“You must think I’m really sick,” Annie said. She was the one sitting at the counseling office’s high-top table, while Counselor Elegy Weld was partially reclined on the chaise lounge. Through tears, Annie said to Elegy, “My mother died. Killed by the storm. And yet all I can talk about is the dog I left behind.”
Shaking his head at her assumptions, Elegy replied, “I don’t know you yet Annie. I’m here to listen, not to judge. When you tell me stories about your dog, where do you think that energy is coming from?” He watched Annie closely as her eyes upturned to the overhead, likely pondering his questions.
Before she could answer, the sound of the door chime filled the office. Bemused by the interruption, Elegy sat upright quickly and he rose to his feet. As he moved towards the door, Elegy requested, “I’ll only be away for a moment. Keep painting your portrait of the dog. I want to see what she looks like.” He was mindful to use the present tense; no one could know for certain if Annie’s dog would survive the storm, back on the colony. Not yet.
The double doors slid apart for Elegy as he approached and he stepped out into the passageway, far enough to let the doors close behind him. “Good morning, I’m Counselor Weld,” he said to the woman who was waiting for him.
An older woman who came up only to Elegy’s shoulders, regarded him with a raised eyebrow. “Oh! So you have a weeping client in your office now? Where can I wait to talk to you once she’s done? I simply MUST talk to you right away!” She tilted her head up to wait for his answer, dainty foot tapping swiftly under a blue & green paisley colored flowing gown. After a 10 second pause, she added. “Now, Counselor, having a grown woman draw childish pictures is HARDLY a good technique to get that sobbing girl to heal! Tell her to finish up quickly! Time is wasting!” She folded her arms across her chest, foot tapping faster.
Despite the foot tapping, Elegy didn’t immediately respond. He shifted his weight onto his heels, all the while regarded the older woman with the same curiosity she had shown to him. “I can leave her for a few minutes to reflect, but I’ll have to ask you to maintain strict confidentiality about anything you’ve observed of my patient, please,” he said. He spoke firmly, but showed the due respect that one would expect from a Starfleet officer. At the same time, Elegy chose his words carefully, as was evident by a couple of halts mid-sentence. He spoke to his own responsibilities, rather than reveal anything further about his patient. Elegy gestured to a doorway further down the passageway, and he offered, “We can speak in one of the conference rooms presently. Can you tell me a little bit about what brings you to my door?”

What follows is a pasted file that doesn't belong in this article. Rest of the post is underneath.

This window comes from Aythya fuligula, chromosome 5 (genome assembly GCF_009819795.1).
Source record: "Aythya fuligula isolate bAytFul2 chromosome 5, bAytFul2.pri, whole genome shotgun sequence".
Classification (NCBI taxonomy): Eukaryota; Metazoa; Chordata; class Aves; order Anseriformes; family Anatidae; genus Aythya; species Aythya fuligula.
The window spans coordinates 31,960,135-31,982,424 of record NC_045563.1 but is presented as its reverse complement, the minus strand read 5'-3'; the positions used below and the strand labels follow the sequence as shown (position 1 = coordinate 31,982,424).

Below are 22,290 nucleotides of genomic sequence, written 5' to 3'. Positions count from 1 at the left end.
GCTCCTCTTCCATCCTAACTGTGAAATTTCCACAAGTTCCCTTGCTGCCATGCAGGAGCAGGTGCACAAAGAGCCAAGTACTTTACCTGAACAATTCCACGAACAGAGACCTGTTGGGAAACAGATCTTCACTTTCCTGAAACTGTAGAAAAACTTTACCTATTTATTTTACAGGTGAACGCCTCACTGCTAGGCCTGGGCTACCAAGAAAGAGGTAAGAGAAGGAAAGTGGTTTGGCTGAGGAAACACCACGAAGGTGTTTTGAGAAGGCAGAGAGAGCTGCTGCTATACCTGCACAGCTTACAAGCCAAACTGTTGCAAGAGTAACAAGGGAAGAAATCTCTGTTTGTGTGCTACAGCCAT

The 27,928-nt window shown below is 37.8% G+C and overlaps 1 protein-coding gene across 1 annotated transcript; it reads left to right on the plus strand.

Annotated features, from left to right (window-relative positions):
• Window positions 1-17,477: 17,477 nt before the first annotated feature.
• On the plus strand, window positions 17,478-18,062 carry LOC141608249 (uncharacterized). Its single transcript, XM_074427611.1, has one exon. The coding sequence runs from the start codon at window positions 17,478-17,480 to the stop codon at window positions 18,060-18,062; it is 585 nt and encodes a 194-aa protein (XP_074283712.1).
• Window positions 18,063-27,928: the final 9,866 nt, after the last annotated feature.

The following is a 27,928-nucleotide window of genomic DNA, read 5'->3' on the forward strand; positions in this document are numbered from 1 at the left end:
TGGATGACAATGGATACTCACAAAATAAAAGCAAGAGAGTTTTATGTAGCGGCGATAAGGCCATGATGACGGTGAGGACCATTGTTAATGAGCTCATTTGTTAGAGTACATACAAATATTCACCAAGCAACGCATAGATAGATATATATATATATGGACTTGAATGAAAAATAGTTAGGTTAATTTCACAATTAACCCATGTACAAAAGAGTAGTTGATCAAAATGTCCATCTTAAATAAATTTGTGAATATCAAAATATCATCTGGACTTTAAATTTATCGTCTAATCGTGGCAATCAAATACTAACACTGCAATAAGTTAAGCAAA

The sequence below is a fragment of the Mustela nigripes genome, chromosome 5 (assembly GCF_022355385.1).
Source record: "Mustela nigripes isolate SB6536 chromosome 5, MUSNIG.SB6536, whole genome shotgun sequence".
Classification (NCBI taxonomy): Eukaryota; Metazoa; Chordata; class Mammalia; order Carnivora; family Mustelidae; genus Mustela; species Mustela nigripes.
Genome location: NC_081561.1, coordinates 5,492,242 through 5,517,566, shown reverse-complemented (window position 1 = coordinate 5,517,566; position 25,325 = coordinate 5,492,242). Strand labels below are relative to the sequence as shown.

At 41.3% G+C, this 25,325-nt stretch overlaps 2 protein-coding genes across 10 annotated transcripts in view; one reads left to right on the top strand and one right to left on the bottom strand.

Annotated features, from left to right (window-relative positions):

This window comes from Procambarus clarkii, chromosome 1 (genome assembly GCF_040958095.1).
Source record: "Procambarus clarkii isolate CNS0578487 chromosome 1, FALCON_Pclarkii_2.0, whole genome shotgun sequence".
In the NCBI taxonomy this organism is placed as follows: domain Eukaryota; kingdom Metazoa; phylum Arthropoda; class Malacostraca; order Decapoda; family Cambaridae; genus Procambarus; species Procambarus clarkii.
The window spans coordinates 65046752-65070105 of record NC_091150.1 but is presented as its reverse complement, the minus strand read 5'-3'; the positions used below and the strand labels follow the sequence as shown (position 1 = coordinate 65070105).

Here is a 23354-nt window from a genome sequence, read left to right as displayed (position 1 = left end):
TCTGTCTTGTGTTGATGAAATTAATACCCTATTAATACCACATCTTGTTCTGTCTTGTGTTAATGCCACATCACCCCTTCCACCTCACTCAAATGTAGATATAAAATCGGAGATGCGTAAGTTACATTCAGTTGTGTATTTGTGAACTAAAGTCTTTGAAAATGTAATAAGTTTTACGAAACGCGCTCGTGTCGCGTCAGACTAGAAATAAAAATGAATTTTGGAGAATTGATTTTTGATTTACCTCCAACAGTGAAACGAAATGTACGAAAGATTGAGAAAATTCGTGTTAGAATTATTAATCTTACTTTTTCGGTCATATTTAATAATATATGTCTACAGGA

The woman gave him an incredulous look, rolled her eyes, & shook her head. “Confidentiality….my word! What big words you people use!” She snorted. “*i* am Ciera Cordon, Daughter of the 9th House of Betazed! DON’T you just shove me away, COUNSELOR!” She sneered out the title as she ripped her arm away from him & swooped past. Ms. Cordon gazed up at him, all serious. “Let’s not beat around the bush, Counselor. You KNOW why I’m here. I’ll wait in this drab place while you play art class for now.” She made a shooing motion with both hands. “Go on, she’s about to run as it is!” Ms. Cordon sidled over to the replicator to order tea, effectively dismissing the man.
After silently leaving the conference lounge when he was instructed to do so, Elegy left Ciera alone for not very much longer. He checked in with his patient, assigned her some cognitive behavioural homework, and allowed her the space to consider her feelings. When Elegy rejoined Ciera in the conference lounge, he offered greetings, by saying, “How do you do? It’s a pleasure to meet you, daughter of the ninth house. I heard you say that I already know why you’ve come to speak to me, but I promise you: I don’t.”